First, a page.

TOOTING MY OWN HORN: And Hoping I Don’t Blow it

In January, I was told that I had been chosen as an Outstanding Woman of the Year in Somerset County by The Somerset County Commission on the Status of Women (SCCSW); the award category was for Public Service. A dinner to present the awards was to be held in March to celebrate Women’s History Month.

Chaired by Paula Marasco of Bernardsville, the SCCSW committee sifted through many names and ultimately recognized nineteen women in various categories for their “ . . . personal accomplishments and dedication . . . ” to their communities. I was one of those nineteen.

An estimated 300 people filed into the dining room of The Imperia in Somerset, NJ on March 23. The evening was lovely and crowded with family and suppporters of the award recipients, all milling around and talking excitedly.

I was honored by the award but panicky that I had to stand up and give a speech, one out of nineteen. Then I discovered that the categories were listed alphabetically in the program and the speeches, of course, were tied to their categories. Public Service was speech number 18. Uh Oh! That meant I not only had to worry about what to say but whether or not people will hang around long enough to hear me. Or, on the other hand, perhaps they might be too drowsy to listen to me speak. I desperately needed a glass of wine.

Wine did not help one bit and my food was put on hold. But the night was fun-filled. Jokes and laughter abounded and I loved it all. Except when I thought about speechifying.

The first seventeen speakers were heartwarming and those women were well chosen for their accomplishments. Which made me even more nervous.

To my surprise, the time and the speeches flew by; all spoke well and with passion. Equally surprising, the audience seemed wide awake and attentive. Most important, however, given the circumstances, my public speaking juices and my innate sense of competition had finally heated up.

The need to cut Abigail Adams from my speech, though, was disappointing. I originally wanted to praise her for her grit, but my speech was running over the time limit so I’ll tell you now what I wanted to say that night in honor of Abigail and Women’s History.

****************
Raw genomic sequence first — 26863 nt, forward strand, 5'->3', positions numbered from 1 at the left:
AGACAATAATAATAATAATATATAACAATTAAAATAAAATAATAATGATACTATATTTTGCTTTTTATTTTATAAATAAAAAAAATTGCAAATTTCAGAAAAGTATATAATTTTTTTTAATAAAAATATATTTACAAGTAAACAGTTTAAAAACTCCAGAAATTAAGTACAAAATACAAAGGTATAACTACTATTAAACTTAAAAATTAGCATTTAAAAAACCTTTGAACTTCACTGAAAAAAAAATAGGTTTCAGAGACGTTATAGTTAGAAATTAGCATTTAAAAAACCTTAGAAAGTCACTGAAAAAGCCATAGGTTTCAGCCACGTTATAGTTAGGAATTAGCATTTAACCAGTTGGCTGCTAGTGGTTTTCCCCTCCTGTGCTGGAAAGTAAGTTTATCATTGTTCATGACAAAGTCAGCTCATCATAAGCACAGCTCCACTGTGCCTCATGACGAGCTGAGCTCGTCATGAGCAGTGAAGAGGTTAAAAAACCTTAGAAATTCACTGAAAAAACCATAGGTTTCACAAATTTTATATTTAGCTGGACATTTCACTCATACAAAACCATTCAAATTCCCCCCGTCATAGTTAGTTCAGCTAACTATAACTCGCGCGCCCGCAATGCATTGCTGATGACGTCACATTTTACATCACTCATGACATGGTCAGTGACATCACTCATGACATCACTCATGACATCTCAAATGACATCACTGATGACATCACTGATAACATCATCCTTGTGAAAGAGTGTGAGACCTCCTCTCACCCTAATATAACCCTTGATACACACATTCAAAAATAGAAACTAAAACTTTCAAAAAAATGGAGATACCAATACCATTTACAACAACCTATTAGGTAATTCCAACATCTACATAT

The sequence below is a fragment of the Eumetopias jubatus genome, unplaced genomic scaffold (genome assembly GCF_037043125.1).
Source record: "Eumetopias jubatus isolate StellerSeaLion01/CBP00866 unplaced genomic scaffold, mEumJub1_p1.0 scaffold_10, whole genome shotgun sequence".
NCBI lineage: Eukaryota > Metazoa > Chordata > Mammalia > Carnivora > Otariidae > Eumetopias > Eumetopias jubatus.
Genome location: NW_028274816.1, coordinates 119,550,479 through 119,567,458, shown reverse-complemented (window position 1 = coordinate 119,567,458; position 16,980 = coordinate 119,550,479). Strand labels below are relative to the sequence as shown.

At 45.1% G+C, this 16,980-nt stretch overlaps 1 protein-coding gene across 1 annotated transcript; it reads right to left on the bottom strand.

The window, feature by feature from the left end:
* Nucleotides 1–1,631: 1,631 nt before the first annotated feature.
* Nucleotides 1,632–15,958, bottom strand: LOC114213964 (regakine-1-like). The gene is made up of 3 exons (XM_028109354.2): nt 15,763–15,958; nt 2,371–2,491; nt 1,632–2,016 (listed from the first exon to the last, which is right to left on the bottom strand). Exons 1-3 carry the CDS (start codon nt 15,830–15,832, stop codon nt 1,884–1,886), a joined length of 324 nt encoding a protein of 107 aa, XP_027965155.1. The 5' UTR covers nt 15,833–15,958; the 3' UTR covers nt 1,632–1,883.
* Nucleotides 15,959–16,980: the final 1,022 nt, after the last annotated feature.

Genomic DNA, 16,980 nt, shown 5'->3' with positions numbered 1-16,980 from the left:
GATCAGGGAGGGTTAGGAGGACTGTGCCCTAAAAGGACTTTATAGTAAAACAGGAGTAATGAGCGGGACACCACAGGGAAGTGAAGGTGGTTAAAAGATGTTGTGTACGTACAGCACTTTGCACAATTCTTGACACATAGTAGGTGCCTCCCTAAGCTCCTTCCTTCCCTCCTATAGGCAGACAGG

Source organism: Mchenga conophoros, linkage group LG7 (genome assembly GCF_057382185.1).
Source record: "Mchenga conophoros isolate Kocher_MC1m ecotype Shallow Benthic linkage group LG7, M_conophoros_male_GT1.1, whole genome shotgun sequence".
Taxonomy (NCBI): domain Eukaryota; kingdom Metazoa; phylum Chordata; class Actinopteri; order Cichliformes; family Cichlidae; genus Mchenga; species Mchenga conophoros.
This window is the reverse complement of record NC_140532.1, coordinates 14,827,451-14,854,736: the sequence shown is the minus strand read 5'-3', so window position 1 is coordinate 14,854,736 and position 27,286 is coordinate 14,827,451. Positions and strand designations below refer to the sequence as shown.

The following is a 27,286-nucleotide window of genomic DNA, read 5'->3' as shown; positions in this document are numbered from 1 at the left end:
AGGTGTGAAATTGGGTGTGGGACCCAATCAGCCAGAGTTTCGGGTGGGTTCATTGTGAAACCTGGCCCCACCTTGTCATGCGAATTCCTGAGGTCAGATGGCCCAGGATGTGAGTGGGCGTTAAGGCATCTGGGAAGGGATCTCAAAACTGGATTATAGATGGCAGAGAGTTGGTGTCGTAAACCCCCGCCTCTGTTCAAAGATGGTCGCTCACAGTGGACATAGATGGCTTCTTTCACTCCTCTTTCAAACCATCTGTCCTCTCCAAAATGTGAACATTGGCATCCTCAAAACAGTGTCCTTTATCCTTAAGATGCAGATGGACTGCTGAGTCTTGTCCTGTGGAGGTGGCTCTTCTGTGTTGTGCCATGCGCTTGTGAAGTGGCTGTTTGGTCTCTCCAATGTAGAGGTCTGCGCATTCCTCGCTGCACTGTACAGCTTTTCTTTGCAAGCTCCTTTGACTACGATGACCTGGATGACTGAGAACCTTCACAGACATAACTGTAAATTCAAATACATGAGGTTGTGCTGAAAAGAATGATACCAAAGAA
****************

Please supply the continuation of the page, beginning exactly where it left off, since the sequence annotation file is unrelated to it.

Abigail Adams, in March 1776, wrote to her husband, who would become our second President, “John, I desire you would remember the ladies,” and she bothered him about women’s rights throughout their marriage. Continuing on a firmer note, she cautioned, “If particular care and attention is not paid to the ladies, we are determined to foment a rebellion, and will not hold ourselves bound to any law by which we have no voice or representation.”

She was some woman, that Abigail, courageous and wise at a critical time in American history. Remembering her, I thought, this speech is not about “foment(ing) a rebellion”; this is merely a talk in front of friendly folks. I can do that!

I heard my name. Ed was poking me. It was my turn.

I stood up, walked to the podium, looked out at my audience, and began:

Thank you, Paula, and thanks to the Somerset County Commission on The Status of Women for my award in Public Service. Also, thanks to Carolann Garafola, the Mayor of Warren, and Bunny Flanders of The Valerie Fund for their efforts on my nomination.

And a very special thanks must go to my husband Ed, my other half. My Muse… My Lodestar… My Exemplar. Together, in all manner of things, we have taken care of our children, worked in our business, and shaped our public service goals. And, as an aside, he has suffered through, and opiniated on! every single draft of every single thing I have ever written.

As you can see, I’ve found the right guy. Thank you honey for being you, and for encouraging me to be all that I can.

My lost loved ones, too, have played their very important roles.

My older brother Stan was the first to push me toward public service. Our mother died when I was nine. Stan was fourteen and he was my best friend. Twelve years later, when he was twenty-six, Stan died in an auto accident. But by his example in his short lifespan, he taught me to feel concern for others, to avoid self-pity, and to be strong.